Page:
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"I don't believe that bitcoin is going to be a currency today or in the future," Schultz said, during a post-earnings conference call Thursday after the closing bell on Wall Street. (Shares of Starbucks were under pressure on Friday after another quarter of disappointing sales growth as holiday offerings failed to draw in customers.)
Instead, Schultz told investors he sees potential in blockchain, the online ledger technology underlying digital currencies. "I'm talking about ... the possibility of what could happen — not in the near term, but in a few years from now — with a consumer application in which there's trust and legitimacy with regard to a digital currency."
"I'm not bringing this up because Starbucks is announcing that we are forming a digital currency or we're investing in this," Schultz said, according to audio of the call on the Starbucks website. "I'm bringing this up ... as we think about the future of our company and the future of consumer behavior."
Last month, Schultz told CNBC he could see a future in which the U.S.-based coffee chain would be cashless one day. He joined Starbucks in 1982 as director of operations and marketing. He served twice as CEO, a role he turned over to Kevin Johnson last April.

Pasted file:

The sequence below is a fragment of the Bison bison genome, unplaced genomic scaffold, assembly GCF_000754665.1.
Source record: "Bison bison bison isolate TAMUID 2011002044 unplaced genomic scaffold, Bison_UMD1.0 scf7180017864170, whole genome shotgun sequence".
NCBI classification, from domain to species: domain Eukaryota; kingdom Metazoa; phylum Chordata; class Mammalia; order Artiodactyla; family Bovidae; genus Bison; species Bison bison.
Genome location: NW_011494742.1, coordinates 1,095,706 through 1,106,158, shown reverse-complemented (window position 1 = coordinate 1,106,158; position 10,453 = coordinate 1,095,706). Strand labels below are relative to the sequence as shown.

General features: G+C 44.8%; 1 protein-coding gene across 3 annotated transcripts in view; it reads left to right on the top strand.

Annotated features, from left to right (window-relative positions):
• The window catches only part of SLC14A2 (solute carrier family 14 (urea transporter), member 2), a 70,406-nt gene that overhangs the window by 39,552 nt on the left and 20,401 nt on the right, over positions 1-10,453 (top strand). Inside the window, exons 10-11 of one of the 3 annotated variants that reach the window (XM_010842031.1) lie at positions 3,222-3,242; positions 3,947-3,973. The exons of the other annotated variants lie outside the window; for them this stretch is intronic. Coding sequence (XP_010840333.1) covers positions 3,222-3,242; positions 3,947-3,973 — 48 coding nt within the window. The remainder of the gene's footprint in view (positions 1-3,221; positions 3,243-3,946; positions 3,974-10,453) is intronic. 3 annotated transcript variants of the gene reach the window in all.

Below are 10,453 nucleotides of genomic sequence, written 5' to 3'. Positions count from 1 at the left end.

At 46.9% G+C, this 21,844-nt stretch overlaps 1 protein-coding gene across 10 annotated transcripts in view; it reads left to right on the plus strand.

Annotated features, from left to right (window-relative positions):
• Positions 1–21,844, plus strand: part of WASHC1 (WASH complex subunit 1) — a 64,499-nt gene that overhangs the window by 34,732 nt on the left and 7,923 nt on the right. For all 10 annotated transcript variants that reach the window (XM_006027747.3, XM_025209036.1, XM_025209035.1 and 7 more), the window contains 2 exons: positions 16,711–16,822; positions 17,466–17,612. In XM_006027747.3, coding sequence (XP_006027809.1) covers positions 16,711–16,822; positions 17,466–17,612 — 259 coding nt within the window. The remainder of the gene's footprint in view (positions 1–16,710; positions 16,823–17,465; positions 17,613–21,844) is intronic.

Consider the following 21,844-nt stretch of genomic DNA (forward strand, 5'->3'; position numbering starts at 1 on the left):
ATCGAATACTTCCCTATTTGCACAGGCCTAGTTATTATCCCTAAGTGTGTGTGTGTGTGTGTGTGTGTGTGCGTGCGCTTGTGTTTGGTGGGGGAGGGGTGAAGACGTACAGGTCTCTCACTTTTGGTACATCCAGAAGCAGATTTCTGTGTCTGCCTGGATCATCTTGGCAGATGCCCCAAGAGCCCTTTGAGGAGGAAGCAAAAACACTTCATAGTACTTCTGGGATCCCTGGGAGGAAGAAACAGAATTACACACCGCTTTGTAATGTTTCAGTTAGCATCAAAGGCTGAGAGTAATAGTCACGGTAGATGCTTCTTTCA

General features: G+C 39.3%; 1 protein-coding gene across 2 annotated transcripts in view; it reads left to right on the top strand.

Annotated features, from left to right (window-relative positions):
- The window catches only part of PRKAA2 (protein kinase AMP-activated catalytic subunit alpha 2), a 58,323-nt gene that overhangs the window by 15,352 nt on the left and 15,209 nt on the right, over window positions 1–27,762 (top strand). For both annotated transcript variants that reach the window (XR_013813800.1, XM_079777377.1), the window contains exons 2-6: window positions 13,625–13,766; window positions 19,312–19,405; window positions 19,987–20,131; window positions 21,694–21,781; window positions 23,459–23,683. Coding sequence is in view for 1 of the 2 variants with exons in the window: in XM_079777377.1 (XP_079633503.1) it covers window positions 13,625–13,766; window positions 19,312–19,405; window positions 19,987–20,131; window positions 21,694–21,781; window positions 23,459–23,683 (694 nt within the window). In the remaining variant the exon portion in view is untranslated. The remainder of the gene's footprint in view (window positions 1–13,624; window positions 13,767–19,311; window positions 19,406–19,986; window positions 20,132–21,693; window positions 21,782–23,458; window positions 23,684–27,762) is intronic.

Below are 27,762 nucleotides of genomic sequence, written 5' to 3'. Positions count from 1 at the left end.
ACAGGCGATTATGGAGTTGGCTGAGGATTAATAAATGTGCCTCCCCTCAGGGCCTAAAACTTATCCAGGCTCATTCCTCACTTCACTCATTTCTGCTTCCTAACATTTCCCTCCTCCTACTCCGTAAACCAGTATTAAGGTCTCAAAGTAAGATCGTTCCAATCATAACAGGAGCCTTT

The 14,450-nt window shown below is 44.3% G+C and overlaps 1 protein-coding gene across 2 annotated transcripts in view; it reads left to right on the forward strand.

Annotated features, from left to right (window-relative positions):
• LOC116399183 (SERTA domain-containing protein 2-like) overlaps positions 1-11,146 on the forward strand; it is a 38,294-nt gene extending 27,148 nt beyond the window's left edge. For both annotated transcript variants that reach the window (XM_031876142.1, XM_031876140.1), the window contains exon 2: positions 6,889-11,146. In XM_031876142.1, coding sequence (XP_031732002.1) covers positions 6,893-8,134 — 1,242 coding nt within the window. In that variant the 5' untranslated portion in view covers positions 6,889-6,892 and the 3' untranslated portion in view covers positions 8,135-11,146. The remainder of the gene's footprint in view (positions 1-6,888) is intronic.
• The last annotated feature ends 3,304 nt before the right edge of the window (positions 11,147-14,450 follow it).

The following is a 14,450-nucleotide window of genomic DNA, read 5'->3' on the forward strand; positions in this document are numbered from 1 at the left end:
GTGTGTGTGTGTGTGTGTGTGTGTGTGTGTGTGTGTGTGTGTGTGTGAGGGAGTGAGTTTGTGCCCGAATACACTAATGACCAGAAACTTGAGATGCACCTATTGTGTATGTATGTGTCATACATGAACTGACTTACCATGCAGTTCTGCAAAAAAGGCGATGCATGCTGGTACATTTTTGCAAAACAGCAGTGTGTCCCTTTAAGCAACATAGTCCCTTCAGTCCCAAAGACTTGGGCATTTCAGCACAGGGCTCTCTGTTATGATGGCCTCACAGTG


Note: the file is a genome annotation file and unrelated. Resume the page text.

Reacting to Schultz's comments, Johnson reiterated that the company has no specific project or investment in blockchain. But he did say on CNBC's "Squawk on the Street" on Friday the coffee giant is testing a cashless store in Seattle. "Payment and payment platforms are continuing to evolve," and Starbucks wants to stay ahead of the curve, he added.
Bitcoin as an investment was relatively steady Friday, trading around $11,000. The world's largest cryptocurrency saw a massive price surge last year but has had a rough start in 2018.
Despite bitcoin's popularity, there are also big-name naysayers.
At the World Economic Forum in Davos, Switzerland, this week, bitcoin was hammered by many top business leaders.
J.P. Morgan Chase Chairman and CEO Jamie Dimon has said virtual currencies would never be a major competitor to the dollar. But he's indicated blockchain could be used for more efficient transactions. Dimon recently said that he regrets calling bitcoin a "fraud" back in September.